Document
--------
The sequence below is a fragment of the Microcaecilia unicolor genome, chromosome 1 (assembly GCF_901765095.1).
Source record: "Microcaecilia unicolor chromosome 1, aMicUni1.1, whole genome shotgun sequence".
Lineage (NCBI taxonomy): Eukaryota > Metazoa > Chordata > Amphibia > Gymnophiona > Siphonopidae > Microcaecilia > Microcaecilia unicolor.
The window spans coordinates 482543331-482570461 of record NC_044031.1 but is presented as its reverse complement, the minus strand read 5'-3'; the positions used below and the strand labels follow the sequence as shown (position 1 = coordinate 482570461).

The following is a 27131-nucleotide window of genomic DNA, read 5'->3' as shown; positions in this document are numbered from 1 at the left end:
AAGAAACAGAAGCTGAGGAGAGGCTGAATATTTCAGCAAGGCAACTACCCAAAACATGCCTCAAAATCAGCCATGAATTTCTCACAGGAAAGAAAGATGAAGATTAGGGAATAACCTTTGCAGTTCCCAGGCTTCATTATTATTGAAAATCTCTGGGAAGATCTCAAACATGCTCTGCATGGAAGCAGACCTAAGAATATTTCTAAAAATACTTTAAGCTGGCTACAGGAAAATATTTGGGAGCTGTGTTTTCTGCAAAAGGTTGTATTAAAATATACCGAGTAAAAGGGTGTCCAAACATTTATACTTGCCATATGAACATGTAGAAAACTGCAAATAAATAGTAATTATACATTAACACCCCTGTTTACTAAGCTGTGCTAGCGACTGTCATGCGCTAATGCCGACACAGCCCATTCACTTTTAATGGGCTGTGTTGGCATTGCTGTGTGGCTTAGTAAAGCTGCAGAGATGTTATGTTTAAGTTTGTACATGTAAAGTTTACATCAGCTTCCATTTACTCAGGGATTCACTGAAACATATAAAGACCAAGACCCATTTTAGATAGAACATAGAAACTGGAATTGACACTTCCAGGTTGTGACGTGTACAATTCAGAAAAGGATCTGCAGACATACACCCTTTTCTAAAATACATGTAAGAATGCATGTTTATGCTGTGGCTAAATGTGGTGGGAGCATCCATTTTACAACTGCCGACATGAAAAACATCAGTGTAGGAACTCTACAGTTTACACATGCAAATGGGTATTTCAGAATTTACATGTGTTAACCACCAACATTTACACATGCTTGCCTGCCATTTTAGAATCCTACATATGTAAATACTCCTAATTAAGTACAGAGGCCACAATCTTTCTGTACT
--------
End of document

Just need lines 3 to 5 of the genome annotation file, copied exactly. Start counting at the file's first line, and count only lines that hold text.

Lineage (NCBI taxonomy): Eukaryota > Metazoa > Chordata > Amphibia > Gymnophiona > Siphonopidae > Microcaecilia > Microcaecilia unicolor.
The window spans coordinates 482543331-482570461 of record NC_044031.1 but is presented as its reverse complement, the minus strand read 5'-3'; the positions used below and the strand labels follow the sequence as shown (position 1 = coordinate 482570461).

The following is a 27131-nucleotide window of genomic DNA, read 5'->3' as shown; positions in this document are numbered from 1 at the left end: